Proxies and loops

Proxies share many problems with routers. Among these, a catastrophic
event is the creation of a loop of proxies, originating from the
misconfiguration of one of more of the members of the loop.

While the configuration of proxies does not really belong in the
HTTP protocol, it helps a lot having a way to detect the existence
of loops, or at least minimising its bad effects.

In this particular case, the ability to identify and break loops
is of fundamental importance because even a single misconfigured
proxy can create large loops and completely disrupt service on the
proxies which are part of the loop.

Note that it is very easy to break service on a given proxy: the
misconfigured proxy, A, only needs to send a request to a proxy
(P) specifying an URI on A itself. With the complicity of an
intermediate node A' on the loop P can loose any possibility of
detecting the existence of the loop.

           +--> A --(A')---> P ----+
	   |                       |

Now, while it is true that a program can easily be written to induce
such a behaviour, my point is that the above scenario can be
introduced too easily because of misconfiguration of a node running
standard code.

Invoking the "robustness principle", and similarly to IP, I propose
the addition of a Time-To-Live field somewhere in the *compulsory*
headers for the request. A node receiving a request must decrement
the TTL and can only forward it if the TTL is >0. If the TTL goes to 0,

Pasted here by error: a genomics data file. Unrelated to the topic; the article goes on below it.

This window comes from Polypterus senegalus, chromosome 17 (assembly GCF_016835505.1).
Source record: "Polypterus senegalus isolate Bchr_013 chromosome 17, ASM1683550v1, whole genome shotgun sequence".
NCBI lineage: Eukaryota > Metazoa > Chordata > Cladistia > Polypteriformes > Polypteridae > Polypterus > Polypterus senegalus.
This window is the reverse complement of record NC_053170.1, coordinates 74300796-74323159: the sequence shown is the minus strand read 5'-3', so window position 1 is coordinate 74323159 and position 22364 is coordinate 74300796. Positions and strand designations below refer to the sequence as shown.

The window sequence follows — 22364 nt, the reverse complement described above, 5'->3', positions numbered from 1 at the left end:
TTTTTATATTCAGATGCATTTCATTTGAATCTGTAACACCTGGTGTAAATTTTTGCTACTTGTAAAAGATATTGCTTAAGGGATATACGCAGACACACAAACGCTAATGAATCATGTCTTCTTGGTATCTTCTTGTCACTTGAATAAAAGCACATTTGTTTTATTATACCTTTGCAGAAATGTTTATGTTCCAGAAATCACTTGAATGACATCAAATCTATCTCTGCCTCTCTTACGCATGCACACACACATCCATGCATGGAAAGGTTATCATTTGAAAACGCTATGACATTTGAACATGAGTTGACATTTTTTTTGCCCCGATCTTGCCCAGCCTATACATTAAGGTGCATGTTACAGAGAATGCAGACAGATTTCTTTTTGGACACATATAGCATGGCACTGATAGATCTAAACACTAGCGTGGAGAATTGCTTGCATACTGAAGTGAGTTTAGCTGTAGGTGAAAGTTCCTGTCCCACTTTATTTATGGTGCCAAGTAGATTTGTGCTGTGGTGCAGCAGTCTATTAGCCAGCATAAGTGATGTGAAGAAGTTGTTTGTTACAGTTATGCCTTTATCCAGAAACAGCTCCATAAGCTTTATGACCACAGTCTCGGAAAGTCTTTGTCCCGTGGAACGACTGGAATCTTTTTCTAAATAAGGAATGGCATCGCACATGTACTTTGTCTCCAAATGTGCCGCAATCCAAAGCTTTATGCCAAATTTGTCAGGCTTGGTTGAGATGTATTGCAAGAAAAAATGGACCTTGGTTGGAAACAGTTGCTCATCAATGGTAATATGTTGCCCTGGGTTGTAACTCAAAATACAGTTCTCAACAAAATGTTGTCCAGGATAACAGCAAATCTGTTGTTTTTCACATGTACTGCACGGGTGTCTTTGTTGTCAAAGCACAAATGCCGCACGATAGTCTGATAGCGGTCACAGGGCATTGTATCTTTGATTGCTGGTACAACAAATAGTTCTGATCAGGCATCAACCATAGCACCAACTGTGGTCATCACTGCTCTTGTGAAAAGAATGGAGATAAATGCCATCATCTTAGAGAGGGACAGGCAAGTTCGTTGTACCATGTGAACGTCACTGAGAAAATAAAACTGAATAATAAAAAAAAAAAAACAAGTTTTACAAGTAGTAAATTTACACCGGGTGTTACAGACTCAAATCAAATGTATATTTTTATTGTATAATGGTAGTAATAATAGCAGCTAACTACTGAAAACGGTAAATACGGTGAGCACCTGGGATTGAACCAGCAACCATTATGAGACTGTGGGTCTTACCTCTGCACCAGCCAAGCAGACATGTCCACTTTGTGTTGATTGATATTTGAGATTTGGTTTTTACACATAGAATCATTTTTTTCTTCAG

the node should reply with an error message to help the location of the

The TTL can either be a separate, compulsory header field, or appear
as an additional parameter in the Request-Line, perhaps right after
the protocol version.

A note: a malicious node A, can create an artificial loop even with
a TTL field, and even if an authentication mechanism is used to
allow a proxy to accept and forward requests (although, in this
case the malicious process must first authenticate itself). Actually,
it is not even necessary that data are actually flowing on the
connection, it suffices that enough requests are sent to P while
keeping it waiting for responses: the node running P will quickly
hit against some limit (file descriptors, process table entries,
max concurrent requests...). An alternative approach, namely the
addition, in the request, of a "history" of already visited nodes,
does not help either.

A "robust" proxy should certainly check for requests coming from
a single node, and avoid allocating a significant fraction of its
resource to it.

Luigi Rizzo                     Dip. di Ingegneria dell'Informazione
email:       Universita' di Pisa
tel: +39-50-568533              via Diotisalvi 2, 56126 PISA (Italy)
fax: +39-50-568522    

Received on Thursday, 23 November 1995 11:11:07 UTC